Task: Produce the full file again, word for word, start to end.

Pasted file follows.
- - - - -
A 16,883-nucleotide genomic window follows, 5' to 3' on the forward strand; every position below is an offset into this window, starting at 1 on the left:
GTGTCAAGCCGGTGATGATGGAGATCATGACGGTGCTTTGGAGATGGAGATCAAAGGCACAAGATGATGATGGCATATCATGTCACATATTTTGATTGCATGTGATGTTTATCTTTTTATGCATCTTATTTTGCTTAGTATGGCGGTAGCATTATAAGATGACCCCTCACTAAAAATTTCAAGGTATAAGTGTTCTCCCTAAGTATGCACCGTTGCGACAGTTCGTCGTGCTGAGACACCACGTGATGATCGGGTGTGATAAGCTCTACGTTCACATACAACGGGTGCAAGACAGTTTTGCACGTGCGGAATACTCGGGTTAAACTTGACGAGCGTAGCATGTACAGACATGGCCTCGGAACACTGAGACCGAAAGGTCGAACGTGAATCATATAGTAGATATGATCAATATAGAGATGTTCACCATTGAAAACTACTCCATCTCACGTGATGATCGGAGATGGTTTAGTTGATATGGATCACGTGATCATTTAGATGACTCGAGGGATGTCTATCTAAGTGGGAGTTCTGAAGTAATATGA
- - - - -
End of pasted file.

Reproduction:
A 16,883-nucleotide genomic window follows, 5' to 3' on the forward strand; every position below is an offset into this window, starting at 1 on the left:
GTGTCAAGCCGGTGATGATGGAGATCATGACGGTGCTTTGGAGATGGAGATCAAAGGCACAAGATGATGATGGCATATCATGTCACATATTTTGATTGCATGTGATGTTTATCTTTTTATGCATCTTATTTTGCTTAGTATGGCGGTAGCATTATAAGATGACCCCTCACTAAAAATTTCAAGGTATAAGTGTTCTCCCTAAGTATGCACCGTTGCGACAGTTCGTCGTGCTGAGACACCACGTGATGATCGGGTGTGATAAGCTCTACGTTCACATACAACGGGTGCAAGACAGTTTTGCACGTGCGGAATACTCGGGTTAAACTTGACGAGCGTAGCATGTACAGACATGGCCTCGGAACACTGAGACCGAAAGGTCGAACGTGAATCATATAGTAGATATGATCAATATAGAGATGTTCACCATTGAAAACTACTCCATCTCACGTGATGATCGGAGATGGTTTAGTTGATATGGATCACGTGATCATTTAGATGACTCGAGGGATGTCTATCTAAGTGGGAGTTCTGAAGTAATATGA